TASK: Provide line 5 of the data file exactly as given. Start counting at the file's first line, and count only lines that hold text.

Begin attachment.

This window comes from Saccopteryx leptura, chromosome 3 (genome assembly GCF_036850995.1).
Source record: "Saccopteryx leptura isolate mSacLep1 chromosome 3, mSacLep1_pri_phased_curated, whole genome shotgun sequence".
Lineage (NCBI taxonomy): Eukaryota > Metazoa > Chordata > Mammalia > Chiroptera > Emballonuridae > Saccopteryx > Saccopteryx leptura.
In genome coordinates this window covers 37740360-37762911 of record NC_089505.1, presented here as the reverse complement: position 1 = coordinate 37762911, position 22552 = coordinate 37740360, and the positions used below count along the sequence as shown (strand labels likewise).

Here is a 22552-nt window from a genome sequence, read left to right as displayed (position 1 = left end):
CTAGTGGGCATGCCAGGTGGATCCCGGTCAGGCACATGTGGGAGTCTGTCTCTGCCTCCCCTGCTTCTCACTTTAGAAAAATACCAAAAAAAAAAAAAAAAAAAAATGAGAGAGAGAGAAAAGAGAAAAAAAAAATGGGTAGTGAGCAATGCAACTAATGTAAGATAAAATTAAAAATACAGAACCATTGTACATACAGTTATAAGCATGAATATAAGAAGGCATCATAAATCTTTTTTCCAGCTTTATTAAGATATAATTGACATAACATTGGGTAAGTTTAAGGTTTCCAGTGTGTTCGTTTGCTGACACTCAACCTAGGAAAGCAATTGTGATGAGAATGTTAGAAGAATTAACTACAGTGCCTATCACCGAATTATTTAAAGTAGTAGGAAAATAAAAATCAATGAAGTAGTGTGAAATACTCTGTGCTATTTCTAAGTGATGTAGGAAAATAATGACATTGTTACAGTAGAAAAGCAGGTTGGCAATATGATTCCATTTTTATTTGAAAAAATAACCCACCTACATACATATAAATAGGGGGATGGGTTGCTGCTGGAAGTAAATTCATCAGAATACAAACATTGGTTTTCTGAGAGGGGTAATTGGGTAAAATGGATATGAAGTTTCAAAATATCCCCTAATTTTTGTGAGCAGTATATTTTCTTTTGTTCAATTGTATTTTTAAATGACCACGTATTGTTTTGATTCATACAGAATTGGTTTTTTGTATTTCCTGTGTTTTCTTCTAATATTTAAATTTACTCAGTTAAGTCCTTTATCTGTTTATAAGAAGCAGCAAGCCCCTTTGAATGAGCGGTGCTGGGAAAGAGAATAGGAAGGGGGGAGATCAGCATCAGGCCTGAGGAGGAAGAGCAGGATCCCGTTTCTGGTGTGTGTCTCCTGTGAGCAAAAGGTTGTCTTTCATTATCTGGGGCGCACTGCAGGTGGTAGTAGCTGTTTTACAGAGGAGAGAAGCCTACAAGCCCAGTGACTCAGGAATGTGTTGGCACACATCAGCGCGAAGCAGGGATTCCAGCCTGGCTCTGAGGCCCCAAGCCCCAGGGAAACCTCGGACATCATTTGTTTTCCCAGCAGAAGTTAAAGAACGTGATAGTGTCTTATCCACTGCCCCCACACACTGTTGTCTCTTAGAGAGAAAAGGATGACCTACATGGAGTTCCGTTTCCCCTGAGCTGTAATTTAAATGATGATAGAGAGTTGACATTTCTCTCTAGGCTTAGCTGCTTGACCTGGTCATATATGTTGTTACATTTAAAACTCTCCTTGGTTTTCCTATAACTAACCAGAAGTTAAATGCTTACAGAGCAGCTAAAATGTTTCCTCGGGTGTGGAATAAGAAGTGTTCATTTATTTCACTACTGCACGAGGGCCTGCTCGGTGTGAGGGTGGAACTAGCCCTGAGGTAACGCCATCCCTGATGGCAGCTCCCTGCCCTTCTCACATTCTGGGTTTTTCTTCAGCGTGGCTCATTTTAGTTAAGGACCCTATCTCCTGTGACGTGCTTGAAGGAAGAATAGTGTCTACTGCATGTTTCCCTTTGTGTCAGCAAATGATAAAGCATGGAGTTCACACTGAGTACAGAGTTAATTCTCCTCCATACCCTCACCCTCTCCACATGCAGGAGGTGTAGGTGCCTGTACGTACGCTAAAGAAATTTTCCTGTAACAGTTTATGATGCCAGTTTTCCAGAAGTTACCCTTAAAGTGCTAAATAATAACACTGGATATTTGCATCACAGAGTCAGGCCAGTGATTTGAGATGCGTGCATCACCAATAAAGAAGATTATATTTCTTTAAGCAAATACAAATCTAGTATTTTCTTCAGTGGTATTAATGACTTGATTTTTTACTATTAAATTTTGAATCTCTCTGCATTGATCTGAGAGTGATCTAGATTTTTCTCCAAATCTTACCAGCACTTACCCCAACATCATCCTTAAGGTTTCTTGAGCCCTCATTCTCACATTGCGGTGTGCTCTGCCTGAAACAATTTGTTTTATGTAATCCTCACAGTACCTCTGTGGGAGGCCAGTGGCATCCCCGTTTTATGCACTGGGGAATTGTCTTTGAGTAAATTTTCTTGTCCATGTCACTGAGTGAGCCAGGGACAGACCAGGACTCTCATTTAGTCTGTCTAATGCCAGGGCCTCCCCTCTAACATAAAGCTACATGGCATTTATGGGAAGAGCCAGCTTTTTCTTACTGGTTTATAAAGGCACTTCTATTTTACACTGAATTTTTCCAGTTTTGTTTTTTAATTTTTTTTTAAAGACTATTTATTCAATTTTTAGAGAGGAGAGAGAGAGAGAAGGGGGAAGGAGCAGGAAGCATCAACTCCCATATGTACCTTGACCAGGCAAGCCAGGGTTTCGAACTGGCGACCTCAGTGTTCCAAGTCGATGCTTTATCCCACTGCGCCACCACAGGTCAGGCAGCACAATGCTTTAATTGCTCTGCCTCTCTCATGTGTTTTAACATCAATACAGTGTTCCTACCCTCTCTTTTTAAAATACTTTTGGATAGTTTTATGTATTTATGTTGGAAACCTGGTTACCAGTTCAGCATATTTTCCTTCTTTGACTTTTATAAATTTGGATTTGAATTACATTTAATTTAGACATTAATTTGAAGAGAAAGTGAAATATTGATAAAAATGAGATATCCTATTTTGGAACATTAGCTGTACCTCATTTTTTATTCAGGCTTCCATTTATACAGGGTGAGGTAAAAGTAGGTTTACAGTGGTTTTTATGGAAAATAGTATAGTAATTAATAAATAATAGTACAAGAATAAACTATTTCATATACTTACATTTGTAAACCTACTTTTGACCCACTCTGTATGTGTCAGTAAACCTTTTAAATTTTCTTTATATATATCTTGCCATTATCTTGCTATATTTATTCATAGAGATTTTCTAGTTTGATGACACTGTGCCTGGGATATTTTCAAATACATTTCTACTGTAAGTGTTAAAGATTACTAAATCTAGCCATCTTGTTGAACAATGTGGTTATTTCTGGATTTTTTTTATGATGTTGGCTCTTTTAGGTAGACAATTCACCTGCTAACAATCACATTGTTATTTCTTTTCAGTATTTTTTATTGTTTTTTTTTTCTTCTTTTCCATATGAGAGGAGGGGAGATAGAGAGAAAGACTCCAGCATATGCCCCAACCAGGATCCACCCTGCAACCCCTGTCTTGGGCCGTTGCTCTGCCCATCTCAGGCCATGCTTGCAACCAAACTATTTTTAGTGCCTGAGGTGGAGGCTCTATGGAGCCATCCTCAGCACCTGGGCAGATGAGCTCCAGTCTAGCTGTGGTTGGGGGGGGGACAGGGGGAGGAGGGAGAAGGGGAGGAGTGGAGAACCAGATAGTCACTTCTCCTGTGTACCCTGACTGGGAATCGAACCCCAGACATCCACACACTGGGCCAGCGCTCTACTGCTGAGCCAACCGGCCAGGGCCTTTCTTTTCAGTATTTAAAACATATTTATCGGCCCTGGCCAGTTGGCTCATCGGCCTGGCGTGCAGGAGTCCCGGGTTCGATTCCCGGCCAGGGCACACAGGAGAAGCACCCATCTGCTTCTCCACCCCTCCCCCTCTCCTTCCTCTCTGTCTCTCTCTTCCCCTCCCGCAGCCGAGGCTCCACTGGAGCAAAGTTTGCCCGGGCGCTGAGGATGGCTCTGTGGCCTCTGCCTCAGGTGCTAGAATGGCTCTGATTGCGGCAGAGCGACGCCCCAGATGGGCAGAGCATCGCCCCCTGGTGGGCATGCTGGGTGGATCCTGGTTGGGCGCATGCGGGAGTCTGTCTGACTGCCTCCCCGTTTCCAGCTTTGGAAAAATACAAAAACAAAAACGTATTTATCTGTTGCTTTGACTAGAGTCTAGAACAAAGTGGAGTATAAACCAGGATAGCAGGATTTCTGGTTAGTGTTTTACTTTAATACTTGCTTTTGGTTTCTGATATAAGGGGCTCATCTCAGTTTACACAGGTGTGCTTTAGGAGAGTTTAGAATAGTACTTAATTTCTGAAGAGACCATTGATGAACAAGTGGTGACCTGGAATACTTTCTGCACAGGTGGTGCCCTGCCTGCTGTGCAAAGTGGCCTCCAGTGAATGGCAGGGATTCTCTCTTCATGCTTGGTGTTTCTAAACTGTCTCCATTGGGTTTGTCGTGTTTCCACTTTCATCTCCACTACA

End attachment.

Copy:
Here is a 22552-nt window from a genome sequence, read left to right as displayed (position 1 = left end):